She is a 64-year-old woman with a history of chronic pain and depression, who has failed multiple selective serotonin reuptake inhibitors and serotonin norepinephrine reuptake inhibitors in past and was recently started on bupropion, but bupropion has not been effective and patient has also had an episode concerning for possible seizure activity. In addition to depressed mood, significant concerns include fatigue, decreased appetite, and significant weight loss.

Consult Response Text

Based on review of your summary and patient's chart, my recommendations are as follows:

If the patient is more concerned about pain and its treatment, I would initiate duloxetine. Start at 30 mg PO daily, and pending tolerance, increase to 60 mg PO daily. If improving sleep, increasing appetite, and weight gain is more desirable, mirtazapine would be a good idea. Start at 7.5 mg PO daily, and pending tolerance, increase to anywhere from 15 mg to 45 mg. Sedative effects tend to occur at 15 mg or below, less sedation above 15 mg.

Textbox 1. This sample consult question was coded as pertaining to management, specifically medication choice and drug side effects or interactions. The question also describes prior treatment failure. The response was coded as pertaining to management, specifically including medication choice, conditions for starting/adjusting treatment, medication titration instructions. The response also included multiple therapeutic options.
Sample consult question texts by category (categories were not mutually exclusive).


[Patient] presented with concern about someone infecting his urine. He has an anxious affect, insomnia, and these new fixed delusions... [I am] concerned for schizophrenia but patient denies he needs psychiatric care or medication. Not a danger to self or others that I can tell...Do you recommend any diagnostic or treatment options for this young man given that he won't see a psychiatrist?

Medication choice:

• Patient with depression and neuropathic pain. Originally on Cymbalta 60 mg daily for neuropathy and depression but depression not well controlled. Started Wellbutrin and has titrated up to 300 mg qAM and 150 mg qPM, but we decreased Cymbalta to 30 mg daily due to increased risk of seizures. Patient has been doing better from a depression perspective but is having more neuropathic pain. Would it be ok to increase Cymbalta to 60 mg daily? Patient without history of seizures or head trauma.
• Patient with anxiety and Generalized Anxiety Disorder–7 Scale score of 12. Functions well during the day but has situational anxiety that is worse, especially flying on a plane. Last primary care provider gave him Ambien, which didn't help. I gave him Ativan 0.5 mg for his last flight. He eventually took 3 of those since it was a turbulent flight. It didn't help. I have given him Ativan 2 mg for his next flight...Is there another med you would recommend for flights or is there an adjunctive med you would recommend?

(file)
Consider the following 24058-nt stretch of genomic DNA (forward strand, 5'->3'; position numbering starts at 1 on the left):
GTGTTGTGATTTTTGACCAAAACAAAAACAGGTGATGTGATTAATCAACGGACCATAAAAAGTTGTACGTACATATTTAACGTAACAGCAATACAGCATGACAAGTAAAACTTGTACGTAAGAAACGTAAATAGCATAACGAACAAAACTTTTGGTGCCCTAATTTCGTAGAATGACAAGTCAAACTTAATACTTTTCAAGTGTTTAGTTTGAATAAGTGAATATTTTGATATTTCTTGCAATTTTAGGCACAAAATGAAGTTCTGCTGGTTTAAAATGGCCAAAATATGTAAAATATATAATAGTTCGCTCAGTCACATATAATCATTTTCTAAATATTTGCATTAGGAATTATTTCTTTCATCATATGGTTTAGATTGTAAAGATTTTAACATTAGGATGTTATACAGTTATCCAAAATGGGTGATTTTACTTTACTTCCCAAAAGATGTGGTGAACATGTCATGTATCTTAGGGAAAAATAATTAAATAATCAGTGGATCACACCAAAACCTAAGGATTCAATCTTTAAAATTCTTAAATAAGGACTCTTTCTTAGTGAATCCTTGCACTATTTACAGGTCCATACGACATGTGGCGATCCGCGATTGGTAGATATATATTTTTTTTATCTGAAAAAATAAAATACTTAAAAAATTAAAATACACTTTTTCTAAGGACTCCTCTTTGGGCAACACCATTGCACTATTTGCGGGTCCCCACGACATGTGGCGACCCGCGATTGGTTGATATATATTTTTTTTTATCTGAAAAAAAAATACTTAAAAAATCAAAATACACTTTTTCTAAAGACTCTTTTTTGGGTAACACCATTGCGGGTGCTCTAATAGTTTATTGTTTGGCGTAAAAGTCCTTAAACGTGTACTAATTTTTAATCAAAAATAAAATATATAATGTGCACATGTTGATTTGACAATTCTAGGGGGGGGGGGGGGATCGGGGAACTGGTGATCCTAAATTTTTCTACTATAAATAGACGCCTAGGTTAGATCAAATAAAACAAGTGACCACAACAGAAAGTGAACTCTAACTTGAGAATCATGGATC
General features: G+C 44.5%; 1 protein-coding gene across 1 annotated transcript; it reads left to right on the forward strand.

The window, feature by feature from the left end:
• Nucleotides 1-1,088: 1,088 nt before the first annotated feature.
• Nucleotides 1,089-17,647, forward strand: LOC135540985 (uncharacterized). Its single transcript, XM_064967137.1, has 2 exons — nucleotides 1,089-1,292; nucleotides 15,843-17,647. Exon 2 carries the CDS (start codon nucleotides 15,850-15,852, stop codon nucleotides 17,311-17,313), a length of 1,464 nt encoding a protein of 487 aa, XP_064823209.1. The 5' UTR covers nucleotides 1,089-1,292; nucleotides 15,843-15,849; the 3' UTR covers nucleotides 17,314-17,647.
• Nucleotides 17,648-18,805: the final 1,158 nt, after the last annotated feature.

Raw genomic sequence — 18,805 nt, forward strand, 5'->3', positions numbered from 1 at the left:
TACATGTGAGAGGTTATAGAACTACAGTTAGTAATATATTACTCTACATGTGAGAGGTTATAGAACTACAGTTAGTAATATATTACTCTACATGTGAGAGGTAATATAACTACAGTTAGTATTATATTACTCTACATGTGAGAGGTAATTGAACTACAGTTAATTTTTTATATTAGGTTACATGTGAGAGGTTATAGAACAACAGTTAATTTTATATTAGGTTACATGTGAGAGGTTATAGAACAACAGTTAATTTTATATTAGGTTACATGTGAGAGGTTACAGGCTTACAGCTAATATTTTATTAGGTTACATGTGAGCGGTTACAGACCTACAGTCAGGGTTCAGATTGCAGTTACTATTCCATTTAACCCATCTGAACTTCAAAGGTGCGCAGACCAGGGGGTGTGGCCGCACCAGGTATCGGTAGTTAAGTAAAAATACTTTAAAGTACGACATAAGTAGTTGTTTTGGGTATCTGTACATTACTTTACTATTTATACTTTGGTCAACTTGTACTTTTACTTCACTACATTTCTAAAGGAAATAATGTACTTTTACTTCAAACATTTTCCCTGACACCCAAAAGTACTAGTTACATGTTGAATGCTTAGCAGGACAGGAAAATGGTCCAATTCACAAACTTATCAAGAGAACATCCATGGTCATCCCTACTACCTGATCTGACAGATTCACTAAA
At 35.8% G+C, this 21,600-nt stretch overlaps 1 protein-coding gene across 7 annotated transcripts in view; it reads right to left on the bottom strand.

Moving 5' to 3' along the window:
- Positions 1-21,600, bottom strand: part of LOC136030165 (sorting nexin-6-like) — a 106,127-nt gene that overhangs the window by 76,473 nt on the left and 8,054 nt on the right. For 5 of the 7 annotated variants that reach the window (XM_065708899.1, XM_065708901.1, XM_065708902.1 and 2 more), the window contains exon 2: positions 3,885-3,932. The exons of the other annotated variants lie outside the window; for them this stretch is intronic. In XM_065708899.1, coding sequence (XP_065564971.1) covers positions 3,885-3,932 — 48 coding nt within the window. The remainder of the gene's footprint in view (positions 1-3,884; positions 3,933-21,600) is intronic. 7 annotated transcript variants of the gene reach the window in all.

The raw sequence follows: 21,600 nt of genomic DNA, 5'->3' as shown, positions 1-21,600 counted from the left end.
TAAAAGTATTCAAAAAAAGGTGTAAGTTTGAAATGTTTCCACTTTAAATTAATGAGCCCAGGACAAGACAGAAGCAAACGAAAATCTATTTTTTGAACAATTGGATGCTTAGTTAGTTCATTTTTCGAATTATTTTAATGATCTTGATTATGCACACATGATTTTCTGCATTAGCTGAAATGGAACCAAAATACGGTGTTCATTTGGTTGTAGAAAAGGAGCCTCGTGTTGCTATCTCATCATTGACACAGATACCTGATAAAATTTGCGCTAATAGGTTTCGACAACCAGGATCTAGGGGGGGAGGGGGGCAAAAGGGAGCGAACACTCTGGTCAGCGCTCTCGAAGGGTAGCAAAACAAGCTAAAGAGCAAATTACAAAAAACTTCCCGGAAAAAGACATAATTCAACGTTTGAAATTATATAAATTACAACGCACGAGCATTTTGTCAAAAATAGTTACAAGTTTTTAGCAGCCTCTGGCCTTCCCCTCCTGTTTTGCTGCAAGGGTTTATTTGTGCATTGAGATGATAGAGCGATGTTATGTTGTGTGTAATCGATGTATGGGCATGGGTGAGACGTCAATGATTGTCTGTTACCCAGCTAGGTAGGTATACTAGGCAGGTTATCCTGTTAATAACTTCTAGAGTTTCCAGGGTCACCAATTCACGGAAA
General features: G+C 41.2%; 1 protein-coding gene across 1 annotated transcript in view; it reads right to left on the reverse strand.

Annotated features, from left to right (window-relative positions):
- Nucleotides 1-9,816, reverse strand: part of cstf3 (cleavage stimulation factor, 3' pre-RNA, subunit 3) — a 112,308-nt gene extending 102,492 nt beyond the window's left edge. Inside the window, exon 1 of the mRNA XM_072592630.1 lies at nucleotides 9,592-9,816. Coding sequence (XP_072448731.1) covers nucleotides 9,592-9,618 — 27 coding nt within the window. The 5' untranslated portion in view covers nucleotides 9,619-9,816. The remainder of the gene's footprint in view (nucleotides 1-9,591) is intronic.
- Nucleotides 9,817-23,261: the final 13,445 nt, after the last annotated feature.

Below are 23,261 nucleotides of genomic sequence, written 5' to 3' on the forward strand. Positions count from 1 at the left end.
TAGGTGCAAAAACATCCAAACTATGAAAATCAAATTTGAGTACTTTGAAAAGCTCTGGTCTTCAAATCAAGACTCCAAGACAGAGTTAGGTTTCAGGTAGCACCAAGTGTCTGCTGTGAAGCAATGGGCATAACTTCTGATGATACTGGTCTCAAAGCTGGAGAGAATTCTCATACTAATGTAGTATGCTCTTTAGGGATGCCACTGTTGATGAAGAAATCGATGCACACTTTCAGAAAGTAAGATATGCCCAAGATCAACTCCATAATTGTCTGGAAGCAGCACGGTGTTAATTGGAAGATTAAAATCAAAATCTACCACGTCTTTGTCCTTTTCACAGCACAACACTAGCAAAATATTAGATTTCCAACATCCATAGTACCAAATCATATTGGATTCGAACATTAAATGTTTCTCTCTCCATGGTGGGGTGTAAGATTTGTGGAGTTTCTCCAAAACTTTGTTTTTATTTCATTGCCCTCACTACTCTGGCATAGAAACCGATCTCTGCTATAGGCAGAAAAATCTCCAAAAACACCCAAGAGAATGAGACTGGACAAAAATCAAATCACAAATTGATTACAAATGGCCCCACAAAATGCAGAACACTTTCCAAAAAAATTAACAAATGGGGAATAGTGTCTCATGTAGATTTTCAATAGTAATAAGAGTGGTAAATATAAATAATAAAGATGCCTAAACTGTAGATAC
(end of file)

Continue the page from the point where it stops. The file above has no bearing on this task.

Side effects or interactions:

• Patient with history of episodic anxiety previously managed with as-needed propranolol and lorazepam while giving talks. Her anxiety is less predictable now but she is giving more talks at work and wanted to start maintenance therapy. She had used fluoxetine 10 mg in past with good effect. However when she took one pill this time she developed abdominal cramping, nausea, leg “tremors,” and increased anxiety...I know some nausea and muscle cramping can occur with starting selective serotonin reuptake inhibitors (SSRI) but the tremors and nervousness raise the question of serotonin syndrome for me. Should we try a different SSRI or is it okay to restart fluoxetine?

• Patient with anxiety successfully treated with Zoloft. However, the patient has severe essential tremor and has noticed worsening of tremor on this medicine. In my read of the other anxiety medications (SSRIs, serotonin norepinephrine reuptake inhibitors), it seems like they could all have this side effect. Would there be any medications for anxiety you might recommend that would be less likely to exacerbate her tremor?

Referral for psychotherapy:

Any ideas for couples’ therapists for this patient and her husband?

Navigating the health care system:

Patient was diagnosed with childhood depression and ADHD...Has some psychotic features such as auditory hallucinations, paranoid thoughts. No history of mania or suicidal ideation. Currently on Lexapro 20 mg daily...Do you have any recommendations as to where he can be seen that can provide him psychiatric services?

Need for psychiatry or other referral: